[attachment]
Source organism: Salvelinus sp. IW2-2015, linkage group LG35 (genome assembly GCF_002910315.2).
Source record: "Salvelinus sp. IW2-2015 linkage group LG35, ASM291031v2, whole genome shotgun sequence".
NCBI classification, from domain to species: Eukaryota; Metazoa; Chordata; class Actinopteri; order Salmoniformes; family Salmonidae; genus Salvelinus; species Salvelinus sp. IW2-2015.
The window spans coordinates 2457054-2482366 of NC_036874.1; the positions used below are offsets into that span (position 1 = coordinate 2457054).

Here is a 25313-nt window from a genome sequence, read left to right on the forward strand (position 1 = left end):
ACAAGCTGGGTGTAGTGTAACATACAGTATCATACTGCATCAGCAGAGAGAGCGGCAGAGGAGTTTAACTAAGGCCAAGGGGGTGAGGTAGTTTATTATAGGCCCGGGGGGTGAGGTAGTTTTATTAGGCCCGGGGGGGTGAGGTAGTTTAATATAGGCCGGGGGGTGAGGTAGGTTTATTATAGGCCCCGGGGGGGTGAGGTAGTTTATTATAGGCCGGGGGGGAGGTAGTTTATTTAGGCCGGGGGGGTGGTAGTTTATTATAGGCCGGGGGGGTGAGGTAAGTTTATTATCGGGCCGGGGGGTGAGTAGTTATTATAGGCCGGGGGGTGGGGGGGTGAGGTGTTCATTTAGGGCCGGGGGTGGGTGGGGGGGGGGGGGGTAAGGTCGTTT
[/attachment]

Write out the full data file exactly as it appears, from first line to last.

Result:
Source organism: Salvelinus sp. IW2-2015, linkage group LG35 (genome assembly GCF_002910315.2).
Source record: "Salvelinus sp. IW2-2015 linkage group LG35, ASM291031v2, whole genome shotgun sequence".
NCBI classification, from domain to species: Eukaryota; Metazoa; Chordata; class Actinopteri; order Salmoniformes; family Salmonidae; genus Salvelinus; species Salvelinus sp. IW2-2015.
The window spans coordinates 2457054-2482366 of NC_036874.1; the positions used below are offsets into that span (position 1 = coordinate 2457054).

Here is a 25313-nt window from a genome sequence, read left to right on the forward strand (position 1 = left end):
ACAAGCTGGGTGTAGTGTAACATACAGTATCATACTGCATCAGCAGAGAGAGCGGCAGAGGAGTTTAACTAAGGCCAAGGGGGTGAGGTAGTTTATTATAGGCCCGGGGGGTGAGGTAGTTTTATTAGGCCCGGGGGGGTGAGGTAGTTTAATATAGGCCGGGGGGTGAGGTAGGTTTATTATAGGCCCCGGGGGGGTGAGGTAGTTTATTATAGGCCGGGGGGGAGGTAGTTTATTTAGGCCGGGGGGGTGGTAGTTTATTATAGGCCGGGGGGGTGAGGTAAGTTTATTATCGGGCCGGGGGGTGAGTAGTTATTATAGGCCGGGGGGTGGGGGGGTGAGGTGTTCATTTAGGGCCGGGGGTGGGTGGGGGGGGGGGGGGTAAGGTCGTTT